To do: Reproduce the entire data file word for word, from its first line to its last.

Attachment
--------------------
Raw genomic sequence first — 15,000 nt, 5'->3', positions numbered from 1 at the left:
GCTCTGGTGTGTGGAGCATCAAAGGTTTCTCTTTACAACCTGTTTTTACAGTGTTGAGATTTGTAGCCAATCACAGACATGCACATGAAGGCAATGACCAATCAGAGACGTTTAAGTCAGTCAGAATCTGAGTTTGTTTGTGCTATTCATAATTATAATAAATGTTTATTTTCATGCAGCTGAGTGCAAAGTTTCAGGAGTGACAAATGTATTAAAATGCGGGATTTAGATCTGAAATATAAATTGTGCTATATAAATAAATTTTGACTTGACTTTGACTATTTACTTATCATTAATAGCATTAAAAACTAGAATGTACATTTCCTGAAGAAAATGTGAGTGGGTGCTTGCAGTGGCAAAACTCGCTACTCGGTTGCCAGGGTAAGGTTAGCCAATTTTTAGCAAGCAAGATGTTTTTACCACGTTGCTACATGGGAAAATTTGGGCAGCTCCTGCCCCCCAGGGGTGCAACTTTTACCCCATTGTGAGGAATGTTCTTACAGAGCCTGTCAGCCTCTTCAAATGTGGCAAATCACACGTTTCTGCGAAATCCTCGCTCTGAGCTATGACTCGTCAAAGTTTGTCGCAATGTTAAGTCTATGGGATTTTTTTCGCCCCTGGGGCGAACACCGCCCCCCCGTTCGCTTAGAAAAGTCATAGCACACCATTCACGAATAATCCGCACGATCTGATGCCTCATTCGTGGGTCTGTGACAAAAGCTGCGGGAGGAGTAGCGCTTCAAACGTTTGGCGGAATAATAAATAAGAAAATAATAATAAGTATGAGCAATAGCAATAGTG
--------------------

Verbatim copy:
Raw genomic sequence first — 15,000 nt, 5'->3', positions numbered from 1 at the left:
GCTCTGGTGTGTGGAGCATCAAAGGTTTCTCTTTACAACCTGTTTTTACAGTGTTGAGATTTGTAGCCAATCACAGACATGCACATGAAGGCAATGACCAATCAGAGACGTTTAAGTCAGTCAGAATCTGAGTTTGTTTGTGCTATTCATAATTATAATAAATGTTTATTTTCATGCAGCTGAGTGCAAAGTTTCAGGAGTGACAAATGTATTAAAATGCGGGATTTAGATCTGAAATATAAATTGTGCTATATAAATAAATTTTGACTTGACTTTGACTATTTACTTATCATTAATAGCATTAAAAACTAGAATGTACATTTCCTGAAGAAAATGTGAGTGGGTGCTTGCAGTGGCAAAACTCGCTACTCGGTTGCCAGGGTAAGGTTAGCCAATTTTTAGCAAGCAAGATGTTTTTACCACGTTGCTACATGGGAAAATTTGGGCAGCTCCTGCCCCCCAGGGGTGCAACTTTTACCCCATTGTGAGGAATGTTCTTACAGAGCCTGTCAGCCTCTTCAAATGTGGCAAATCACACGTTTCTGCGAAATCCTCGCTCTGAGCTATGACTCGTCAAAGTTTGTCGCAATGTTAAGTCTATGGGATTTTTTTCGCCCCTGGGGCGAACACCGCCCCCCCGTTCGCTTAGAAAAGTCATAGCACACCATTCACGAATAATCCGCACGATCTGATGCCTCATTCGTGGGTCTGTGACAAAAGCTGCGGGAGGAGTAGCGCTTCAAACGTTTGGCGGAATAATAAATAAGAAAATAATAATAAGTATGAGCAATAGCAATAGTG